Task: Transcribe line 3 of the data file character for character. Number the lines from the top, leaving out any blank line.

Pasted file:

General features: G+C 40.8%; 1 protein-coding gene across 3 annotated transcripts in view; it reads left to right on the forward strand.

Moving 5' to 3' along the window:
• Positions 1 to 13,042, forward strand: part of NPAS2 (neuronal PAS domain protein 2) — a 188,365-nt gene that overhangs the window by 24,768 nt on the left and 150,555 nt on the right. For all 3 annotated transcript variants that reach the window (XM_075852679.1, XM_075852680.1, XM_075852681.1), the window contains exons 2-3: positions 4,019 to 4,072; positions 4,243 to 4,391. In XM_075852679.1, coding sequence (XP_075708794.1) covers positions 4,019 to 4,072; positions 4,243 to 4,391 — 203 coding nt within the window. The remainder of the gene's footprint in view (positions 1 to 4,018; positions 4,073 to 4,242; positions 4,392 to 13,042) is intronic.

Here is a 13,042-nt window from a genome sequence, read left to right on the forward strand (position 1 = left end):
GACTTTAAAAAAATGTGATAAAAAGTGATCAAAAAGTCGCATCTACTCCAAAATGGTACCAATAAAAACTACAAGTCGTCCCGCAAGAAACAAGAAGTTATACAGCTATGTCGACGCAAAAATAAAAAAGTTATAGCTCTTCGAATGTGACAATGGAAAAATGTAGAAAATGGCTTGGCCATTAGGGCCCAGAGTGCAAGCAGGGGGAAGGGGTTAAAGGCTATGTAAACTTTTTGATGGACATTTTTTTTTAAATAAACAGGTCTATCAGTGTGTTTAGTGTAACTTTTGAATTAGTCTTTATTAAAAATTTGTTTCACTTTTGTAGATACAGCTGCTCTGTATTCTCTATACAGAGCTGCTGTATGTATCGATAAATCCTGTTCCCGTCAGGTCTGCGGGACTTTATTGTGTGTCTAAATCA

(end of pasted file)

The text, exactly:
• Positions 1 to 13,042, forward strand: part of NPAS2 (neuronal PAS domain protein 2) — a 188,365-nt gene that overhangs the window by 24,768 nt on the left and 150,555 nt on the right. For all 3 annotated transcript variants that reach the window (XM_075852679.1, XM_075852680.1, XM_075852681.1), the window contains exons 2-3: positions 4,019 to 4,072; positions 4,243 to 4,391. In XM_075852679.1, coding sequence (XP_075708794.1) covers positions 4,019 to 4,072; positions 4,243 to 4,391 — 203 coding nt within the window. The remainder of the gene's footprint in view (positions 1 to 4,018; positions 4,073 to 4,242; positions 4,392 to 13,042) is intronic.